Another big no-no: emails from people asking me to do something for nothing.  By “nothing” I don’t necessarily mean $.  I mean people who aren’t willing to reciprocate.  They’re unwilling to do anything in return for my time and effort – no reciprocal link, a guest post, retweet.  Zip.  Zero.  Nada.

I have a response for that, too: Sayonara, baby! 


Another way to get my welcome mat whisked out from under your feet: flood my in box with a tsunami of unsolicited pitches hawking your latest product, book,  webinar, class or other self-serving commercial every time I sign on.

When I sign up for an email list, I do it at tortoise speed – and would appreciate it if the sender did likewise.  As in, Can you whittle that email tsunami down to once or twice a week, tops, instead of every single cotton pickin’ day???!!!

From In Box to Comment Section

Maybe you don’t get lots of dumb emails. But do you get dumb comments on your blog?  The kind that are obviously generated by an automaton in Outer Moldavia and read something like: “Great post!  I really love your site!”

Altogether, now: S-P-A-M.  Or S-N-E-E-Z-E.

Electronic Sneezing

Let’s face it.  Sneezing – whether in person or electronically – isn’t a great way to win friends or influence people.  Most people either turn away from or pretend to overlook a sneeze, even though it rattles their willies.  Sneezing interrupts the conversation, derails the train and makes you look less than healthy.

So think of dumb emails as “electronic sneezing.”

It’s amazing how much time dumb emails can gobble up.  Few of us have the time or want to expend the mental energy needed to wade through this stuff.  (Especially those of us with the attention span of a gnat.  You know who you are.)  So here’s my quick criterion for filtering out dumb email and dumb comments, aka: electronic sneezes:


– Messages from someone I know or is a verifiable friend of a friend.

– Messages from an individual who expresses knowledge or interest in me as a person, not a two-legged product or potential profit.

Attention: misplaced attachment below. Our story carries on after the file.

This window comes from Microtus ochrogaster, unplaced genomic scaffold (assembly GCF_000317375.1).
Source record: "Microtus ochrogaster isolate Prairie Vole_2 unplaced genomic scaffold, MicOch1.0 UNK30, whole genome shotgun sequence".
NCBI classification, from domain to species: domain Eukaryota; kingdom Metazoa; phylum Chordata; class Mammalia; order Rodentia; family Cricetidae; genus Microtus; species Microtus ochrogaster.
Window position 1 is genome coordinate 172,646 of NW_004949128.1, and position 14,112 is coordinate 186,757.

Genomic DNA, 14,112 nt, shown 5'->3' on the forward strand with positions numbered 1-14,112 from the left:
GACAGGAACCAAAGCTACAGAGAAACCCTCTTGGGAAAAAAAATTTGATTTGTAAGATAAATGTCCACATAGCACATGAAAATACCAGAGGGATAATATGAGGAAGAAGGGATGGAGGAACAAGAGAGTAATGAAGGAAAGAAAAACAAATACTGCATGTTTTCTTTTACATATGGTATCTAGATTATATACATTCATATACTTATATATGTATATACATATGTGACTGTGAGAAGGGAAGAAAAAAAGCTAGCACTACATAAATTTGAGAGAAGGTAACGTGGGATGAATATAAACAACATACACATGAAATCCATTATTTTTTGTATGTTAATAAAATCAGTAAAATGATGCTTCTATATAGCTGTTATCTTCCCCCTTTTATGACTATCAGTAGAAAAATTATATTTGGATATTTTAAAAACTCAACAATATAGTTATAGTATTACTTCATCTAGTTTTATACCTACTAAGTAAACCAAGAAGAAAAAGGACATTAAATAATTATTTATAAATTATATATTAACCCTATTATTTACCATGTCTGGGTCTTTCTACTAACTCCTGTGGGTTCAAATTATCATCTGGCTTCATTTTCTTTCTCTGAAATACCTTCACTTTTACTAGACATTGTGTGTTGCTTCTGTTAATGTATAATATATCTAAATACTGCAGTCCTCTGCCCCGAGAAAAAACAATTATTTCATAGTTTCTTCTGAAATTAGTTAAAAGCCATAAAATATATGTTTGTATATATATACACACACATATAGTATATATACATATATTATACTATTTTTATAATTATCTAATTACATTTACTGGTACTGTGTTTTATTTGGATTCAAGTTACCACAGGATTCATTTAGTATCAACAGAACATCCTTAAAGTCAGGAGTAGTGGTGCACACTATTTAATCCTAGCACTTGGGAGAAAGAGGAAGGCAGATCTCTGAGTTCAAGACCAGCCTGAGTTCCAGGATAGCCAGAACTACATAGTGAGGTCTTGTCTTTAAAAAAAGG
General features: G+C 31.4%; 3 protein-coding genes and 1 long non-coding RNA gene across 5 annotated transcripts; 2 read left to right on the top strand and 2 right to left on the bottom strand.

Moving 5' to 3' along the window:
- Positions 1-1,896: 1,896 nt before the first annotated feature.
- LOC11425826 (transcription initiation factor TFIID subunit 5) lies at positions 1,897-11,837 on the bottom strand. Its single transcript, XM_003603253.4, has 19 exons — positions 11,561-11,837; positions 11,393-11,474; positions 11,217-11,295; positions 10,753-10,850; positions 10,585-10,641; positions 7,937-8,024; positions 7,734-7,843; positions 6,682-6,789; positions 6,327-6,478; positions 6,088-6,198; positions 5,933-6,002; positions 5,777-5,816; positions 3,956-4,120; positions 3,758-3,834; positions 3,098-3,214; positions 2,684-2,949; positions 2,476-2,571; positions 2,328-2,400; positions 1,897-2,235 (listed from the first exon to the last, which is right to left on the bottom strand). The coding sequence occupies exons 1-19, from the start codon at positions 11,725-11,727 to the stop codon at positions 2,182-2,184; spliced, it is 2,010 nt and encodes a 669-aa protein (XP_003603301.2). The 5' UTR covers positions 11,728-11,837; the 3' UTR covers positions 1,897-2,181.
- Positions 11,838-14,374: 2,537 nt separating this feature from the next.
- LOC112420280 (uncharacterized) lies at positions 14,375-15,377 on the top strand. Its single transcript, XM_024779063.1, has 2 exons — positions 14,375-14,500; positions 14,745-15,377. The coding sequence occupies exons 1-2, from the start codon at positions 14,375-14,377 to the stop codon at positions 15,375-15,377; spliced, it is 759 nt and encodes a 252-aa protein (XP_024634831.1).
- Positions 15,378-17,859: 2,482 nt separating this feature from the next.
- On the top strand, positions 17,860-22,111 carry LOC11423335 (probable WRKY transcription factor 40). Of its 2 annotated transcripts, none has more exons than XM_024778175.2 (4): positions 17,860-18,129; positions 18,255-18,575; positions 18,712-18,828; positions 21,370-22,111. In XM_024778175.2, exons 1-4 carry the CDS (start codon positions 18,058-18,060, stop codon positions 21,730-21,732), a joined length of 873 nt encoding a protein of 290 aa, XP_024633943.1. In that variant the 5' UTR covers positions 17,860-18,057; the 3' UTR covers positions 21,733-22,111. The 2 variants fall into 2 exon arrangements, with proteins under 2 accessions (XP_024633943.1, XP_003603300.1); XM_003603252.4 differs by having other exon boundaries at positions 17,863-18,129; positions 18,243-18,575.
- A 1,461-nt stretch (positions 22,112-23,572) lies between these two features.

– Messages from those who have something helpful and legit to offer that I can pass on to my readers.

– Messages from senders who are willing to give and take, rather than just take.


– Messages that are focused solely on selling something or sniffing out potential customers.

– Idiot messages.  The kind that say something like, “Hey, I found this super cool resource at – Wherever Extraordinaire – and thought you would, too!” Not.

– Self-serving, mass-produced emails from someone trying to get me to buy their Latest and Greatest.

– Messages from entities that won’t process unsubscribe requests.  (My special *favorite.* Hmpf!)

The writers I know are busy.  Yep, staring out the window in search of inspiration is “working.”  Writers don’t have time to wipe hankies through In Boxes inundated with fluff or junk or sneezes.  How ’bout you?

50 - where's the partyDo you have a friend who’s prone to “sneezing” on line?  Share this post with them so they can avoid losing friends and subscribers and build their  e-list intelligently, too.

Winning or Wounding and “Smithing” Well

Geyser sprayNiagara falls.  Earthquakes.  Stars. Old Faithful.  Rainbows.  A pen.


Writer, maybe you’ve never really thought about it before, but do you realize the power you have at your fingertips?  The impact your words can have?  There may be no other profession that can persuade, convince, motivate or edify like writing.  Writers have the ability to create, enhance, improve, challenge, enlighten, embrace, entertain, or educate like few others.   We can also destroy, defeat, discourage, dampen, denigrate, divide and dispirit.

If you’re a word smith, smith well. And carefully, because the “power of the pen” is immense.